Summer wrestling makes winter champions.
There will be about 1,200 firm believers in that saying pouring into the Akron area this weekend for the ASICS University and FILA Cadet National Wrestling Championships at Stile Athletics Field House at the University of Akron.
It’s the sixth consecutive year the event has been held here.
Wrestlers compete in two age groups and two wrestling styles — Greco-Roman and freestyle. FILA Cadets, ages 15-17, compete for the right to wrestle in the national championships in July and from there, if they qualify, on the world team at the world championships in Baku, Azerbaijan.
University athletes, ages 18-24, vie for the right to compete Aug. 17-18 at the University World Team Trials in Colorado Springs, Colo.
No matter what the prize or goal, however, the wrestlers on hand have one thing on their minds: competing.
Sheldon Brandenburg, 20, should know. He is on the Cleveland State wrestling team. In high school, he was a member of the Wadsworth team that beat Lakewood St. Edward.
“Summer wrestling is always about getting better, just going out there and doing it. A lot of kids take the summer off because they’re not in school and enjoy their lives,” he said. “But things like this, you have to train every day and events like this go hand-in-hand with being a good wrestler.”
Brandenburg won’t have a chance to make nationals, but for him the benefit is obvious. It’s an opportunity to improve.
Beavercreek’s Nick Corba, 17, approached the event in a similar fashion Friday afternoon. An Ashland University recruit, Corba beat his opponent. He didn’t have to worry about qualifying for nationals, however, because he had done so at a previous tournament.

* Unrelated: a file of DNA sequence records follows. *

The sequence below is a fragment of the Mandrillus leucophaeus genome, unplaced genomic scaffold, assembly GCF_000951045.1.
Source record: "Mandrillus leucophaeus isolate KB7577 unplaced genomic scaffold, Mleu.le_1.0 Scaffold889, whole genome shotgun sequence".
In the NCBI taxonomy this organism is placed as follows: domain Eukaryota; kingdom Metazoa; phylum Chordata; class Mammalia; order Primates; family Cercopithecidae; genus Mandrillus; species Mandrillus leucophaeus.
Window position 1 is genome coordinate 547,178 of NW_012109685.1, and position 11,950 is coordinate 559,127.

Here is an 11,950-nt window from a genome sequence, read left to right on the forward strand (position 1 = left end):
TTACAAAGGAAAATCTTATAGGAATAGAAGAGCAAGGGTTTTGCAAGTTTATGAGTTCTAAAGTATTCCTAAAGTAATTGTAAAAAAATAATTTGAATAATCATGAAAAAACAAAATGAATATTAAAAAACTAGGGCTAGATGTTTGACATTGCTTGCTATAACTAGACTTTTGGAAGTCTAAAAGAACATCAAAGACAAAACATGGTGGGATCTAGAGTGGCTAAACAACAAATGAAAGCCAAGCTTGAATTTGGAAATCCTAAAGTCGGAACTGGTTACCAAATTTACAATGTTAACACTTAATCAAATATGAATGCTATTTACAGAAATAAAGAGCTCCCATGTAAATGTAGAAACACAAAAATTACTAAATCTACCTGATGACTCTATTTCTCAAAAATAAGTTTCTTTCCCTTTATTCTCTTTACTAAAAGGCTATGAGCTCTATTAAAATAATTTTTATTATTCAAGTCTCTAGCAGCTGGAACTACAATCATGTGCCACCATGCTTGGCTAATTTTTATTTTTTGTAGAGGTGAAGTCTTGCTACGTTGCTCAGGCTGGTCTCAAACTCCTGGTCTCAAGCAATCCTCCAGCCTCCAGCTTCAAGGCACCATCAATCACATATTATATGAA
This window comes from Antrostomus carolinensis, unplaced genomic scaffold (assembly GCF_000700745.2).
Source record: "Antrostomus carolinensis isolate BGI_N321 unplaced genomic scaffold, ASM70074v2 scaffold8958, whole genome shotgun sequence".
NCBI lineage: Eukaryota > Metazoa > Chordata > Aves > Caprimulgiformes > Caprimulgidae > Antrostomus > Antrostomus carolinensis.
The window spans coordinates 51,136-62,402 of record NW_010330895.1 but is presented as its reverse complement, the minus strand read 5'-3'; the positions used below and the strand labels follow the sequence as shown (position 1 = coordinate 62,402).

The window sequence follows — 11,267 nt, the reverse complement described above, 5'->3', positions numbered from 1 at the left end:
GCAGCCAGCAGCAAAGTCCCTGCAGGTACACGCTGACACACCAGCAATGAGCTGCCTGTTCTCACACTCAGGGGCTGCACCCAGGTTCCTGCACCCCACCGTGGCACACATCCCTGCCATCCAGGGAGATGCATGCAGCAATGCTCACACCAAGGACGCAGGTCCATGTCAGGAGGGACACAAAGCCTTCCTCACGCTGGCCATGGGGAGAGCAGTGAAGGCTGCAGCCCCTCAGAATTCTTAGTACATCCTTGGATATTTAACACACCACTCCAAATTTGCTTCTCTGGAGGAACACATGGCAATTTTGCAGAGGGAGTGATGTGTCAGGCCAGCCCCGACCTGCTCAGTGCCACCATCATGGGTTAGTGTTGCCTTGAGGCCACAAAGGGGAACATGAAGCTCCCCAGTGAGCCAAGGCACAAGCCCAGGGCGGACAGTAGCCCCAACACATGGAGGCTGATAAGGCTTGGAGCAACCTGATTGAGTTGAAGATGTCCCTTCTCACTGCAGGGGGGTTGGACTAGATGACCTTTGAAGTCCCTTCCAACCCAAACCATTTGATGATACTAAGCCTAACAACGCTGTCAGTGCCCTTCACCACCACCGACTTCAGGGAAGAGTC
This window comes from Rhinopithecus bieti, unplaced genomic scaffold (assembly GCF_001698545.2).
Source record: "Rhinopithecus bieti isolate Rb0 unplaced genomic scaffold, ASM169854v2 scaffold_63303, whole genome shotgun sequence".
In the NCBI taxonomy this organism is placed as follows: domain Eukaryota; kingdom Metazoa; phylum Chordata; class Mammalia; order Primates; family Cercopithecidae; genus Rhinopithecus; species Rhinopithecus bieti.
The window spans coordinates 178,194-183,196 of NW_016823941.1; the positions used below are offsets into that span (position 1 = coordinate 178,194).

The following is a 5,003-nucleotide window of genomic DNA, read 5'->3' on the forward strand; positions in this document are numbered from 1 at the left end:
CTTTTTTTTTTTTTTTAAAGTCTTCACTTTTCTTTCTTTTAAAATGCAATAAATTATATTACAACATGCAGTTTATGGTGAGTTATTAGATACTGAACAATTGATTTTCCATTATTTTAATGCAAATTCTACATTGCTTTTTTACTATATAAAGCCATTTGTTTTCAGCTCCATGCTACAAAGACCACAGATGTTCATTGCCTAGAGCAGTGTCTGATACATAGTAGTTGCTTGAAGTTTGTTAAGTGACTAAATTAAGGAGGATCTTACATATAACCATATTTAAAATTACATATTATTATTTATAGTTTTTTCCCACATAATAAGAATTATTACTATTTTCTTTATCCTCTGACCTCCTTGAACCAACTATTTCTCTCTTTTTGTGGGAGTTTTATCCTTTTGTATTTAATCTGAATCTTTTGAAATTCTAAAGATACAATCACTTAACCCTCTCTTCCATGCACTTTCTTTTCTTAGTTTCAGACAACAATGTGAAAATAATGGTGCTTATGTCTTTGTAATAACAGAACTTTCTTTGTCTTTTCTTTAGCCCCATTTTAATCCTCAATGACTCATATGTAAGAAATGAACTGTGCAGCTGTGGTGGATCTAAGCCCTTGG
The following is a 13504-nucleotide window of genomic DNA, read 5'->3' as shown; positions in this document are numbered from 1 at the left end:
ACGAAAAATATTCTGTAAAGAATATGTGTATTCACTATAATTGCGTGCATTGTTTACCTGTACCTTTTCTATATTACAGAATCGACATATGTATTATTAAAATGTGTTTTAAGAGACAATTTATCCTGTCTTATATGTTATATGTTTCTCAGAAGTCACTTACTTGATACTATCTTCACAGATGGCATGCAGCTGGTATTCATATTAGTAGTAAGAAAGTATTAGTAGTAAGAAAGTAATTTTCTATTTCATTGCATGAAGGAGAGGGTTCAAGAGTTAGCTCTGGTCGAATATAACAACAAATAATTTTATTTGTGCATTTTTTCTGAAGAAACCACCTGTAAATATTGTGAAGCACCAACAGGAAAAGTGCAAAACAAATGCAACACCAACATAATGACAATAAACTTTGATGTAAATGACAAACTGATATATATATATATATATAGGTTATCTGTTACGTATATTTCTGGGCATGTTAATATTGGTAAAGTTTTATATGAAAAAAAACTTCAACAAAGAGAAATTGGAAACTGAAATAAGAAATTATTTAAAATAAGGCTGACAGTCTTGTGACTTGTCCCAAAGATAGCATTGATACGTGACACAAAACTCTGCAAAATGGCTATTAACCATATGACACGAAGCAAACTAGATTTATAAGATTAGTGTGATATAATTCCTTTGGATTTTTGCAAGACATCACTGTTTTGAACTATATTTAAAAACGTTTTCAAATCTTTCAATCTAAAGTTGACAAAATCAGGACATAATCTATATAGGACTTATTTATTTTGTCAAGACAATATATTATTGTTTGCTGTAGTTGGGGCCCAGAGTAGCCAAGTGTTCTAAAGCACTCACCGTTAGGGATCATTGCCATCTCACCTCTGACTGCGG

“I can’t just go home, go back to work and watch TV. I have to compete with the best,” he said after his match.
This is the third time that he has competed in this event, and it helps that it’s a few hours’ drive from his hometown, which is near Dayton. It, however, offers a practical benefit.
“This is an actual tournament so there will be a lot of college coaches looking at me. There’s less here for Greco, but there will be more here for freestyle. That’s where you really have to step your game up,” he said.
By no means is this a tournament with just regional pull. A quick survey of the Stile parking lot shows license plates from Washington state and Utah.
“We get people from all over,” tournament director Chris Kallai said. “Since we brought this tournament here from Illinois, it’s growing.”
Brought here with the help of the Greater Cleveland Sports Commission, the Summit County area hosted about 800 wrestlers in the first year. It’s grown to 1,200 from across the nation.
Josh Jensen, 15, of Payson, Utah, is among those to journey a long way to compete for his first time at this event.
“It’s a lot of tough guys, but I think I could stay with them. I want to see how I will do with the top competition here,” he said.
Ultimately, it’s what he can learn and gather from the tournament that will be most valuable. There’s little doubt that for the city of Akron, benefits reveal themselves.
Economically speaking, the sports commission estimates that it will pump $850,000 into the local economy by the time it ends Sunday as the Akron-Canton Airport, hotels and restaurants benefit from increased traffic.
Another huge beneficiary: UA.
“Any event like this that we can bring to the University of Akron is just extra exposure, not only for the city or the university,” said Allan Hoon, the facilities manager for Stile Field House. “It just gives more exposure to Summit County.”